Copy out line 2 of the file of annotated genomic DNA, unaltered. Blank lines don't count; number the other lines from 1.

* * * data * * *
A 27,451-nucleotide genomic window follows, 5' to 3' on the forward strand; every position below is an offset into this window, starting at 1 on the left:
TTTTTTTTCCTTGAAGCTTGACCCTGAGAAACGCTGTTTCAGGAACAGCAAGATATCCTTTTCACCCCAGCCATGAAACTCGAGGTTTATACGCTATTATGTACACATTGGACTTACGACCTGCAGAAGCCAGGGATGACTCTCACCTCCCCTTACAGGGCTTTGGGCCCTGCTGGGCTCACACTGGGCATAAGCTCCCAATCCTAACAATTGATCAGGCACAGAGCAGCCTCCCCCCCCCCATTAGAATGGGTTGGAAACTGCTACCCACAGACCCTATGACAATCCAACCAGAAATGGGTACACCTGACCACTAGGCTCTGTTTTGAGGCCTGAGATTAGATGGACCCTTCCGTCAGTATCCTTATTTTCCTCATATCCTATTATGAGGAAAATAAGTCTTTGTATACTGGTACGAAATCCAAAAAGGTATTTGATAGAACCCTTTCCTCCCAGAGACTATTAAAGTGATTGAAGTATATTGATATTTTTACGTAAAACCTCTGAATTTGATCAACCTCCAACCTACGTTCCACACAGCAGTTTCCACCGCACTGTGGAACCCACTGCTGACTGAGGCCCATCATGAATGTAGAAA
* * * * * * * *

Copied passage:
TTTTTTTTCCTTGAAGCTTGACCCTGAGAAACGCTGTTTCAGGAACAGCAAGATATCCTTTTCACCCCAGCCATGAAACTCGAGGTTTATACGCTATTATGTACACATTGGACTTACGACCTGCAGAAGCCAGGGATGACTCTCACCTCCCCTTACAGGGCTTTGGGCCCTGCTGGGCTCACACTGGGCATAAGCTCCCAATCCTAACAATTGATCAGGCACAGAGCAGCCTCCCCCCCCCCATTAGAATGGGTTGGAAACTGCTACCCACAGACCCTATGACAATCCAACCAGAAATGGGTACACCTGACCACTAGGCTCTGTTTTGAGGCCTGAGATTAGATGGACCCTTCCGTCAGTATCCTTATTTTCCTCATATCCTATTATGAGGAAAATAAGTCTTTGTATACTGGTACGAAATCCAAAAAGGTATTTGATAGAACCCTTTCCTCCCAGAGACTATTAAAGTGATTGAAGTATATTGATATTTTTACGTAAAACCTCTGAATTTGATCAACCTCCAACCTACGTTCCACACAGCAGTTTCCACCGCACTGTGGAACCCACTGCTGACTGAGGCCCATCATGAATGTAGAAA